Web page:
Mir: 8-miles from burn-up
MOSCOW, Russia -- The Mir space station, having slowly descended to the Earth's outer atmosphere, is just eight-miles from burning up.
The aging space station had glided down to about 143 miles above the Earth's surface on Sunday, Russian news reports said.
Russia space controllers are allowing Mir to descend gradually in preparation for an operation later this week to dump the 15-year-old, and increasingly accident prone, station in the Pacific Ocean.
When it reaches about 135 miles above Earth a cargo ship attached to the station is to fire engines to push the Mir into the thicker layers of the atmosphere, where it should break apart and burn.
Any remaining debris from the 130-ton craft is expected to splash down in a 380,000 square mile swath of the Pacific between New Zealand and Chile, away from major air and sea routes.
Originally timed for Wednesday, the burn-up depends on atmospheric conditions.
New Zealand civil defense officials have warned that pieces weighing as much as 700 kg (1543 lbs) could still survive re-entry and has issued international warnings to ships and aircraft travelling in the area.
But air and maritime safety officials say they do not expect shipping and air traffic to be at serious risk from falling debris.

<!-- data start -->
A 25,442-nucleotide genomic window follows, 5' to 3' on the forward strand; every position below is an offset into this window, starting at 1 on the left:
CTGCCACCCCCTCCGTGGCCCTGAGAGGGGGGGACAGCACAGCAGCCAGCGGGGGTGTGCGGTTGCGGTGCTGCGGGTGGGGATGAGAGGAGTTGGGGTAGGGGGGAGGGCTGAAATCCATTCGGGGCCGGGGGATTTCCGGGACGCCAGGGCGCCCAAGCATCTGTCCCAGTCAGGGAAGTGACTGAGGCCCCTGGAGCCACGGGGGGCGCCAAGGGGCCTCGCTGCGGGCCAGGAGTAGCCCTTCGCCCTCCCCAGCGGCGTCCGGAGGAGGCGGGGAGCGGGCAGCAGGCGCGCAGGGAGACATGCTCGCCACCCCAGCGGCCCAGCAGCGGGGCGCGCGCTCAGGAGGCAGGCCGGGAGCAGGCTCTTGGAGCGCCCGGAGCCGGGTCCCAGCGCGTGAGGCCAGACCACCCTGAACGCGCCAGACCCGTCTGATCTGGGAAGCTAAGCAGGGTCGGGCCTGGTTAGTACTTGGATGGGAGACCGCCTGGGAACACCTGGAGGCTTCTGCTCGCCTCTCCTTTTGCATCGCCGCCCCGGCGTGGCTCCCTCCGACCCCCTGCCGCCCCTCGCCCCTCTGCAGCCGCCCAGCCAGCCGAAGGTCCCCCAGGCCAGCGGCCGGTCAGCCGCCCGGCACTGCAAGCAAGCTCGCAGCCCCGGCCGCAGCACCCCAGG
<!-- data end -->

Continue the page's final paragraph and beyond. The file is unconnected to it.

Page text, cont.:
"It's two billion chances to one that you're going to get struck by this thing," estimated Colonel Norman Black of the U.S. Space Command, the military division that tracks satellites.
However a Japanese Government security official said on Friday that Tokyo might recommend people stay in their homes to protect themselves from falling debris.
In a trip condemned as suicidal by Russia's space agency, a California-based public relations firm, has chartered an airplane for a group of space enthusiasts and television crews to fly to the site.
Russian authorities reluctantly decided to scrap Mir, once the jewel in the crown of the Soviet space programme, following numerous glitches and breakdowns and after private investors failed to come up with funds to keep the station in orbit.
Mishaps have included a collision, a fire, and in December last year engineers briefly lost control of the station when its batteries went dead.
Reuters contributed to this report.
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